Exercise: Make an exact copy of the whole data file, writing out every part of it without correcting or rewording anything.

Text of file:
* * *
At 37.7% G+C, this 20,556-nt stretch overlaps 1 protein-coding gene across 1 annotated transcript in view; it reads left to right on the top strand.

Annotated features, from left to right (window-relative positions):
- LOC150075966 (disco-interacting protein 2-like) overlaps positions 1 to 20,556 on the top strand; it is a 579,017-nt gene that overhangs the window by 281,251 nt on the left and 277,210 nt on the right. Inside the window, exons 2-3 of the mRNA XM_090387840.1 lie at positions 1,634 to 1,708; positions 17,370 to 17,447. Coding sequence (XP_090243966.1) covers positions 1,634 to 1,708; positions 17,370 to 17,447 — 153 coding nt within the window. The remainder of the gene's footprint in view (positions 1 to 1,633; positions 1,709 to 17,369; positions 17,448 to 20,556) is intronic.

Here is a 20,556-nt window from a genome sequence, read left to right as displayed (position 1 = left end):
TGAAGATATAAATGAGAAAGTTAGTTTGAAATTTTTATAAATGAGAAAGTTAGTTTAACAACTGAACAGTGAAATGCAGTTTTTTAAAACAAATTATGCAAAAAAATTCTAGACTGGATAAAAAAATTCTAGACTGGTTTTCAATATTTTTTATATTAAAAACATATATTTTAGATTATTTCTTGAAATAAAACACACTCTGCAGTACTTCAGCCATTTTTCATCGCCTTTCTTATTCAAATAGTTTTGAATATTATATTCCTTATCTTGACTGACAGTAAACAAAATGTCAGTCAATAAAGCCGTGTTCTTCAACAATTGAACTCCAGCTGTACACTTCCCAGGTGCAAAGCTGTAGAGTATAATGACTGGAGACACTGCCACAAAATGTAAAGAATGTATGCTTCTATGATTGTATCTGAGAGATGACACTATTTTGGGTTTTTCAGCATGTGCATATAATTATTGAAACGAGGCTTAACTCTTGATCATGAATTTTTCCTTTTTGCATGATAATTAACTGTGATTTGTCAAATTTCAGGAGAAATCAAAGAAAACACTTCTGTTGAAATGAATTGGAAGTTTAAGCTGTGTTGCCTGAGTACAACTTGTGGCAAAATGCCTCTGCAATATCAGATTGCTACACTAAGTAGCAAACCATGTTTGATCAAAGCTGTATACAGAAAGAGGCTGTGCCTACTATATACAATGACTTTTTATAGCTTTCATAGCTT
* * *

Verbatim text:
At 37.7% G+C, this 20,556-nt stretch overlaps 1 protein-coding gene across 1 annotated transcript in view; it reads left to right on the top strand.

Annotated features, from left to right (window-relative positions):
- LOC150075966 (disco-interacting protein 2-like) overlaps positions 1 to 20,556 on the top strand; it is a 579,017-nt gene that overhangs the window by 281,251 nt on the left and 277,210 nt on the right. Inside the window, exons 2-3 of the mRNA XM_090387840.1 lie at positions 1,634 to 1,708; positions 17,370 to 17,447. Coding sequence (XP_090243966.1) covers positions 1,634 to 1,708; positions 17,370 to 17,447 — 153 coding nt within the window. The remainder of the gene's footprint in view (positions 1 to 1,633; positions 1,709 to 17,369; positions 17,448 to 20,556) is intronic.

Here is a 20,556-nt window from a genome sequence, read left to right as displayed (position 1 = left end):
TGAAGATATAAATGAGAAAGTTAGTTTGAAATTTTTATAAATGAGAAAGTTAGTTTAACAACTGAACAGTGAAATGCAGTTTTTTAAAACAAATTATGCAAAAAAATTCTAGACTGGATAAAAAAATTCTAGACTGGTTTTCAATATTTTTTATATTAAAAACATATATTTTAGATTATTTCTTGAAATAAAACACACTCTGCAGTACTTCAGCCATTTTTCATCGCCTTTCTTATTCAAATAGTTTTGAATATTATATTCCTTATCTTGACTGACAGTAAACAAAATGTCAGTCAATAAAGCCGTGTTCTTCAACAATTGAACTCCAGCTGTACACTTCCCAGGTGCAAAGCTGTAGAGTATAATGACTGGAGACACTGCCACAAAATGTAAAGAATGTATGCTTCTATGATTGTATCTGAGAGATGACACTATTTTGGGTTTTTCAGCATGTGCATATAATTATTGAAACGAGGCTTAACTCTTGATCATGAATTTTTCCTTTTTGCATGATAATTAACTGTGATTTGTCAAATTTCAGGAGAAATCAAAGAAAACACTTCTGTTGAAATGAATTGGAAGTTTAAGCTGTGTTGCCTGAGTACAACTTGTGGCAAAATGCCTCTGCAATATCAGATTGCTACACTAAGTAGCAAACCATGTTTGATCAAAGCTGTATACAGAAAGAGGCTGTGCCTACTATATACAATGACTTTTTATAGCTTTCATAGCTT